∴ h is one-one
To check whether h is onto
As every element in the co-domain {7, 9, 11, 13} has an inverse-image in the domain, h is also onto.
∴ h is both one-one and onto.
∴ h will have an inverse and the inverse of h will be
h-1 = {(7, 2), (9, 3), (11, 4), (13, 5)}

6. Show that f: [-1, 1] → R, given by f(x) = \dfrac{x}{(x + 2)} is one-one. Find the inverse of the function f:[-1, 1] → Range f.
(Hint: For y ∈ Range f, {y = f(x) = \dfrac{x}{x + 2}}, for some x in [-1, 1], i.e., {x = \dfrac{2}{2 - y}})
The function f is given by
{f(x) = \dfrac{x}{2 + x}}
This can also be written as
{f(x) = \dfrac{x + 2 - 2}{x + 2} = 1 - \dfrac{2}{x + 2}}
To Check whether f is one-one
Consider the two elements in the domain x1, x2 ∈ [-1, 1] such that
f(x1) = f(2)
{⇒ 1 - \dfrac{2}{x_1 + 2} = 1 - \dfrac{2}{x_2 + 2}}
{⇒ -\dfrac{2}{x_1 + 2} = -\dfrac{2}{x_2 + 2}} (After cutting/cancelling 1 on both sides)
{⇒ \dfrac{1}{x_1 + 2} = \dfrac{1}{x_2 + 2}} (After cutting/cancelling 2 on both sides)
⇒ x1 + 2 = x2 + 2 (After inversing both sides)
⇒ x1 = x2 (After cutting/cancelling 2 on both sides)
∴ f is one-one
To Check whether f is onto
We have {y = f(x) = 1 - \dfrac{2}{x + 2}}
{⇒ \dfrac{2}{x + 2} = 1 - y}
{⇒ \dfrac{x + 2}{2} = \dfrac{1}{1 - y}}
{⇒ x + 2 = \dfrac{2}{1 - y}}
{⇒ x = \dfrac{2}{y - 1} - 2}
{⇒ x = \dfrac{2 - 2(1 - y)}{1 - y}}
{⇒ x = \dfrac{2y}{1 - y}}
As the above equation is valid for all values of y except 1 (∵ when y = 1, 1 – y = 0 and division by 0 is not defined.
Also, as y is defined as {y = \dfrac{x}{x + 2}}, y can never be 1 (∵ x ≠ x + 2)
⇒ Range of f never includes 1.
Thus for every y ∈ Range of f, there exists an inverse image in the domain.
∴ f is onto.
As f is both one-one and onto f is invertible and is given as {f^{-1}(y) = \dfrac{2y}{1 - y}}
7. Consider f:R → R given by f(x) = 4x + 3. Show that f is invertible. Find the inverse of f.
Method 1: To show that f is invertible by showing that f is both one-one and onto.
For a function f to be invertible, it should be both one-one and onto.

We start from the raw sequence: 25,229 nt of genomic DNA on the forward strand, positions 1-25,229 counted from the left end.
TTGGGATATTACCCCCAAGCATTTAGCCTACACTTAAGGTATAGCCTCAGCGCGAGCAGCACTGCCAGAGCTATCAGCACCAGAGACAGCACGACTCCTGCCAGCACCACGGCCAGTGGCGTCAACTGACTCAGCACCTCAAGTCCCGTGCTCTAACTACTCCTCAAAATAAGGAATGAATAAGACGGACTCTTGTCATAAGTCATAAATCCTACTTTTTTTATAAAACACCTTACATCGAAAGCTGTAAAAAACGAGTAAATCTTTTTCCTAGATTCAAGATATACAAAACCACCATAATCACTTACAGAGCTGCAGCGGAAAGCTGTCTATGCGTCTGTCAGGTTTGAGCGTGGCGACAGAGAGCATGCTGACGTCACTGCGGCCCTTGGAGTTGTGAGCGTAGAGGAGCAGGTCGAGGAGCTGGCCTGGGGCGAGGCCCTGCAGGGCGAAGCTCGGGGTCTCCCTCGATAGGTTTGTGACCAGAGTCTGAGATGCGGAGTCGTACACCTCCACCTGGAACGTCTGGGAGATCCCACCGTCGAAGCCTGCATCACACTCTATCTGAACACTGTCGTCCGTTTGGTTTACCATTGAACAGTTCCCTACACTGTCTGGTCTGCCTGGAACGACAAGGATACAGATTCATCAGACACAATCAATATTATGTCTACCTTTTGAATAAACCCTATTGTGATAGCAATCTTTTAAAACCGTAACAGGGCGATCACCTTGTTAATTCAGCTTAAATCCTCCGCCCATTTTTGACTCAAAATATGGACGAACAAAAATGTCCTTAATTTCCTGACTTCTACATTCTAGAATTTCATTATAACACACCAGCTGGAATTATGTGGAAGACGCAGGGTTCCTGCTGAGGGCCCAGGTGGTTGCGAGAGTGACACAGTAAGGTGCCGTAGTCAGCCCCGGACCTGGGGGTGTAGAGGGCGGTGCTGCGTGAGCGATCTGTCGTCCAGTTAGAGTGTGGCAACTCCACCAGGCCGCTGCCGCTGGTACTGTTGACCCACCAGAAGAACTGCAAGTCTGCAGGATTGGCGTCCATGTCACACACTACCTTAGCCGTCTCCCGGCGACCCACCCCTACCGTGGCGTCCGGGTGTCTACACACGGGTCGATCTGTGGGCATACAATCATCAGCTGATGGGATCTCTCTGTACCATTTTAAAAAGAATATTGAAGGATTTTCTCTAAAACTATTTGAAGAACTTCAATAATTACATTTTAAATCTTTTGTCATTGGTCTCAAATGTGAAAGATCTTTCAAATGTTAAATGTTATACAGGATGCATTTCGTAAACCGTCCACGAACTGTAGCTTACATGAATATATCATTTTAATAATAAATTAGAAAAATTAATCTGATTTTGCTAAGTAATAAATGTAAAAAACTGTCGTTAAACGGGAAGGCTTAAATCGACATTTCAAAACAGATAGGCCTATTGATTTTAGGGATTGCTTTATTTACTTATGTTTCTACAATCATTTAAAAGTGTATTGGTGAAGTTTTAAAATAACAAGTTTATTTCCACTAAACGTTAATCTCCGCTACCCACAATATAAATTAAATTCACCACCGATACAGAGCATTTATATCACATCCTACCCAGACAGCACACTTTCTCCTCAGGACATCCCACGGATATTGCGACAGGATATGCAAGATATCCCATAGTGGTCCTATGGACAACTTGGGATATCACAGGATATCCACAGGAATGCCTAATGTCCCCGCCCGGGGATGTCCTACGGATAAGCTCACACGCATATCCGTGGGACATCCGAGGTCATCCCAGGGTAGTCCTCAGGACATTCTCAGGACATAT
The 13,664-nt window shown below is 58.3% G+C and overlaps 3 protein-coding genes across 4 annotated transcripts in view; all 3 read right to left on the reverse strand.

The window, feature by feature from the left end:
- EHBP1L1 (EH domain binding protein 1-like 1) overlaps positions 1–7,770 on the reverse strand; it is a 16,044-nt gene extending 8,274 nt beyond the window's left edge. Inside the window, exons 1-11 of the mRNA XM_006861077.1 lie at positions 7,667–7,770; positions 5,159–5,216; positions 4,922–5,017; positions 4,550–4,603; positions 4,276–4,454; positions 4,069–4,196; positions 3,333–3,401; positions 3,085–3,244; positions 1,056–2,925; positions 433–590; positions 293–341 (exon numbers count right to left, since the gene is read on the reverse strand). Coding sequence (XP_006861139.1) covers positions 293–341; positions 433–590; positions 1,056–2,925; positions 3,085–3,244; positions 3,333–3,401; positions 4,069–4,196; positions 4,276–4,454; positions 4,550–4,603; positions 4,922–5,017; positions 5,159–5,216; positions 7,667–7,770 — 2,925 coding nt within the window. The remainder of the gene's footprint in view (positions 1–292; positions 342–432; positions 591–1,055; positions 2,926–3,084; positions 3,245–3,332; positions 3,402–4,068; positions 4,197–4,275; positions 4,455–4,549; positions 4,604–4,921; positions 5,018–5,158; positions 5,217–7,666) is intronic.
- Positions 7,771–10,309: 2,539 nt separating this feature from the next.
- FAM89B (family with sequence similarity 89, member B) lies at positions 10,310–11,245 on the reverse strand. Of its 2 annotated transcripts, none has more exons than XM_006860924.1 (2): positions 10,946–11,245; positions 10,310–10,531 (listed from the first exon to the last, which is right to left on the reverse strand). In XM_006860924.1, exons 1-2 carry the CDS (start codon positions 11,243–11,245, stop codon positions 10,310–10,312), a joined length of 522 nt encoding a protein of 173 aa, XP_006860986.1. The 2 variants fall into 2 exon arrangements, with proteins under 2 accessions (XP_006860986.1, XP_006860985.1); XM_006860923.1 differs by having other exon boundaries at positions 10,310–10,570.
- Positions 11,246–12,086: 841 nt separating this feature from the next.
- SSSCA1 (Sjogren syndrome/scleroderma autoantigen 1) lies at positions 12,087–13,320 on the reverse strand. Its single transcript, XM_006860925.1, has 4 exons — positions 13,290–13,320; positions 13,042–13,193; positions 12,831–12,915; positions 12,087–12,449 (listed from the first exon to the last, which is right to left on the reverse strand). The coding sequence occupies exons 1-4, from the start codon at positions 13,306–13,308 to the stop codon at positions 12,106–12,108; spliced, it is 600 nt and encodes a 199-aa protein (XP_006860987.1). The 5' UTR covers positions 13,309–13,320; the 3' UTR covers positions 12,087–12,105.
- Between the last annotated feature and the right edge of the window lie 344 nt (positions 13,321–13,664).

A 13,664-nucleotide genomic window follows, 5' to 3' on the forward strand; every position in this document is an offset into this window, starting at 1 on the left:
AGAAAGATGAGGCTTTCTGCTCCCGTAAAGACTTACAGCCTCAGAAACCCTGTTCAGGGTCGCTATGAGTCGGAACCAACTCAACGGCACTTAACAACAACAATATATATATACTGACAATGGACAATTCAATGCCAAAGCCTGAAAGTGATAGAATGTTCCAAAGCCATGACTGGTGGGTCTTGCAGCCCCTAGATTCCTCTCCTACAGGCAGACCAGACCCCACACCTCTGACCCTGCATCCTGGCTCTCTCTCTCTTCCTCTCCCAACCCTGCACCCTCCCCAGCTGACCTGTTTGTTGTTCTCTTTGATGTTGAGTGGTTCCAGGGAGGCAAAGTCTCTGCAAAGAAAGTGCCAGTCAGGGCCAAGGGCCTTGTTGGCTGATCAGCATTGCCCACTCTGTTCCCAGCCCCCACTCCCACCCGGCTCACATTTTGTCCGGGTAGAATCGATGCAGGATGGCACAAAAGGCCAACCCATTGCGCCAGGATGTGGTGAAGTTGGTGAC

To check whether f is one-one
The function f is given as f(x) = 4x + 3
Consider two elements x1, x2 ∈ R such that
f(x1) = f(x2)
⇒ 4x1 + 3 = 4x2 + 3
⇒ 4x1 = 4x2 (After cutting/cancelling 3 on both sides)
x1 = x2 (After cutting/cancelling 4 on both sides)
∴ f is one-one
To check whether f is onto
The function f is given as y = f(x) = 4x + 3
⇒ y = 4x + 3
⇒ y – 3 = 4x
⇒ 4x = y – 3
{⇒ x = \dfrac{y - 3}{4}}
The above expression is valid for all real values of y.
In otherwords, every element y ∈ R will have an inverse image x in the domain R
∴ f is onto
As f is both one-one and onto, f is invertible and is given as
{f^{-1}(x) = \dfrac{y - 3}{4}}
Method 2: To show that f is invertible by showing that fog = gof = IR by defining the inverse function g
Let y be an arbitrary element in the range of f.
⇒ For some x ∈ R, y = 4x + 3
⇒ y – 3 = 4x
⇒ 4x = y – 3
⇒ x = \dfrac{y - 3}{4}
Let’s now define g:R → R given as {g(y) = \dfrac{y - 3}{4}}
Now,
gof(x) = g(f(x))
= g(4x + 3)
{= \dfrac{(4x + 3) - 3}{4}}
{= \dfrac{4x}{4}}
= x
Also,
fog(y) = f(g(y))
{= f\left(\dfrac{y - 3}{4}\right)}
{= 4\times\left(\dfrac{y - 3}{4}\right) + 3}
= y – 3 + 3 (After cancelling/cutting 4 in the numerator and denominator)
= y
Hence gof = IR and also fog = IR
⇒ f is invertible and is given as f-1 = g

8. Consider f:R+ → [4, ∞) given by f(x) = x² + 4. Show that f is invertible with the inverse f-1 of f given by {f^{-1}(y) = \sqrt{y - 4}}, where R+ is the set of all non-negative real numbers.
Method 1: To show that f is invertible by showing that f is both one-one and onto.
For a function f to be invertible, it should be both one-one and onto.
To check whether f is one-one